Egypt's military prosecution on Saturday ordered 179 people be detained over deadly clashes between troops and anti-military protesters in Cairo, a military source told Agence France Presse.
Following the arrest of 320 people after Friday's clashes outside the defense ministry in Cairo, the prosecution "has decided to hold 179 people, including 13 women, for 15 days pending investigation," the source said.
After five hours of questioning overnight, the detainees were accused of assaulting army officers and soldiers, assembling in a military zone, and preventing members of the armed forces of carrying out their work, the source said. They all denied the charges.
Calm returned to Cairo on Saturday after Egypt's military rulers imposed an overnight curfew around the defense ministry following the fierce clashes between troops and protesters that killed two people.
The clashes erupted just three weeks ahead of Egypt's first presidential election since a popular uprising ousted president Hosni Mubarak last year.
On Saturday morning, after the curfew ended at 0500 GMT, the protests had subsided in the area surrounding the defense ministry, while soldiers and armored personnel carriers blocked off a road leading to the ministry.
Officials at Al-Zahra University hospital said on Friday they received two people who died in the skirmishes outside the ministry. A frontline medic group said they died of gunshot wounds.
The health ministry reported one death and said he was a conscript soldier.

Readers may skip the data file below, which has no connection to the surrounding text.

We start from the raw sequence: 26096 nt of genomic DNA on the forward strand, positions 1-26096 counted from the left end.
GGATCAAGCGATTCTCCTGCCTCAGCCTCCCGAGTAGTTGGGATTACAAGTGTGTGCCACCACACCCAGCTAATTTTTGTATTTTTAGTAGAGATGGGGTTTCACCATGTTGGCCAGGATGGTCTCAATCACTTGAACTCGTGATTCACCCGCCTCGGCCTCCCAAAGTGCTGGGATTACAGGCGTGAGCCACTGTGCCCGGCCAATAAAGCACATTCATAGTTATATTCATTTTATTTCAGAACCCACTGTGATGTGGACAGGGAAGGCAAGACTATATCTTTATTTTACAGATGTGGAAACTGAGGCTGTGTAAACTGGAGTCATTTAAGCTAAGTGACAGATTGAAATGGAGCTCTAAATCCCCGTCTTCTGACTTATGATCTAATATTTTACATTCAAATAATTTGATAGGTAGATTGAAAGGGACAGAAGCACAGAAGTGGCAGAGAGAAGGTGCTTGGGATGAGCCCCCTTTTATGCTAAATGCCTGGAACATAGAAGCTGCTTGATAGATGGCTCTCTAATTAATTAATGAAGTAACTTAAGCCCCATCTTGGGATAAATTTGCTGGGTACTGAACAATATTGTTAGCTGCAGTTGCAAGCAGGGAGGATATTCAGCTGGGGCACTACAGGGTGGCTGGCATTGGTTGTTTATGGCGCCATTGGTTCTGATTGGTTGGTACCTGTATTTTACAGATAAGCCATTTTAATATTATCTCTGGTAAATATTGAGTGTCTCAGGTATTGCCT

At least 296 people were also hurt in the clashes, the health ministry said in a statement, including 131 treated in hospital.
The ruling Supreme Council of the Armed Forces (SCAF) had imposed the curfew starting from 2100 GMT, and pledged in a statement to "decisively confront" any attempts to break the curfew.
Earlier on Friday, military police charged the protesters, chasing them down side streets near the ministry on foot and in military vehicles, firing birdshot and assault rifles into the air amid chaotic scenes.
A blanket of thick smoke engulfed Abbassiya square, where several thousand secular and Islamist protesters had gathered, some marching there from Cairo's Tahrir Square, to denounce the ruling military council.
The clashes began when some protesters threw rocks at the military police, prompting troops to respond with water cannon and later tear gas.
The police, their shields in one hand, hurled rocks back at the protesters, who used metal sheets from construction sites to protect themselves.
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